On the eve of independence, we, the people of India, assumed that India’s moment has arrived after centuries of colonial exploitation. We made our tryst with destiny to remove poverty, illiteracy and ignorance and to feed and clothe the naked masses. But by 1991, we reached the brink of a financial crisis with rampant poverty of 48% population below poverty line, and social strife over mandal (caste) vs kamandal (religion) polity. On the other hand, our counterparts like South Korea, Malaysia, Thailand , Taiwan, etc. who had attained its independence at the same period grew substantially.
Collective Indian society has a habit of learning from their mistakes only when we reach our tipping point. We cooperated with British for our own exploitation and later protested against them when suffering increased. Similarly, by 1991, we adopted the socialist model of development, with slogan of GARIBI HATAO, but this only led to license, quota and permit with inefficient public sector organisations, rent seeking bureaucrats, crony socialism causing economic crisis and wasteful distribution of financial resources of schemes meant for “poor”. Again, we learnt from our mistakes and led to liberalisation, globalisation and privatisation reforms, which saw rapid economic development making India the second faster growing GDP after China by 2008 , and rapid poverty reduction to 22% by 2012.
However, India again grew complacent since 2009 global financial crisis. Cases of crony capitalism replaced crony socialism as seen in scams like 2G, Coal, CWG, etc.. NPAs of banks increased to 12% of its total assets by 2016 due to political interference and favoritism to loyal business houses. However, to legitimize the loot, UPA government also gave the poor some share of its loot through free food, free wages (for inefficient work without asset creation in NREGA), loan waivers for farmers, etc. Over time, the wealth creation was forgotten and wealth redistribution was prioritised. Business were regulated by retrospective taxation and privatisation was pushed to the background. Foreign policy was complacent, so attacks from Pakistan or China were responded with requests and hollow statements. This undermined India’s capacity in the strength of its institutions to provide security, stability and transparency. Inevitably, India growth rate declined to its pre-liberalisation era of 4% in 2018 due to legacy of such policies. Thus, while China has become the 2nd largest economy with 16 trillion $ GDP, India is still lagging at 2.8 trillion $ GDP.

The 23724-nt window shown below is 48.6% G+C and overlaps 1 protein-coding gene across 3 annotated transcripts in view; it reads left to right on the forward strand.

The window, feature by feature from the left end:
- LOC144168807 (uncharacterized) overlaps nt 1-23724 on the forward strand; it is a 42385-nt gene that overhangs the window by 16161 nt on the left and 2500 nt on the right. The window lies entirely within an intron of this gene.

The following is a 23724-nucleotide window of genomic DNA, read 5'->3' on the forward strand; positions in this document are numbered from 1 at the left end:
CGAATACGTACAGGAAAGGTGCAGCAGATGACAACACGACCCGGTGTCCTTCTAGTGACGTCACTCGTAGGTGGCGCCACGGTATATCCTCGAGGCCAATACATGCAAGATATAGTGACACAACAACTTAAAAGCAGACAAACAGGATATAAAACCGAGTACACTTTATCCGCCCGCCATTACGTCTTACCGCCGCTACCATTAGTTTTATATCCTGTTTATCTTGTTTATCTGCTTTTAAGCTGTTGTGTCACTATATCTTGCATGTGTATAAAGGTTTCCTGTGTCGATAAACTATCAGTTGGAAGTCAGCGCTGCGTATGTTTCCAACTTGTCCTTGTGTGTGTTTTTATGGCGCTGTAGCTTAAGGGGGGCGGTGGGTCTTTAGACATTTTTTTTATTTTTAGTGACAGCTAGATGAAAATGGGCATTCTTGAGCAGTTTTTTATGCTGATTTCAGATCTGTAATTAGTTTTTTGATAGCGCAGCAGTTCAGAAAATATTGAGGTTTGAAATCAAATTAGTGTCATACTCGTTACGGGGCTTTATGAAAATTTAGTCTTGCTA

But the present government stands in sharp contrast to these policies discussed above. It has shown tremendous willpower and the capacity in economic, political and foreign policies provided by internal and external factors, which provide an unique opportunity for India to seize the moment and become a superpower. In the following discussion, I will highlight how India is uniquely placed in this scenario and then provide insights on how to reap the moment adequately.
These are a set of internal factors, under the guidance and decisive leadership of the Prime minister, and external factors, due to USA- China rivalry led by American President, Corona-virus pandemic and China’s own mistakes.
Internally, government has been following a pro-business policy, and has also given them respect as wealth creators, as was spoken from the Red fort address from our Prime minister. In a country, where business class vaisyas occupied the lower hierarchy than Brahmins and Kshtriyas, the society never appreciated the businessmen as wealth creators. Rather, capitalists were shunned as greedy exploiters who are looking to suck people’s blood for profits. This is changing as seen by rising number of youths, who want to become an entrepreneur, rather than government employees, with support from government under Start-Up India programme. The most celebrated example is Dr. Roman Saini, who quit IAS (most coveted government job in the country) to become an enterpreneur and created a unicorn company, Unacademy.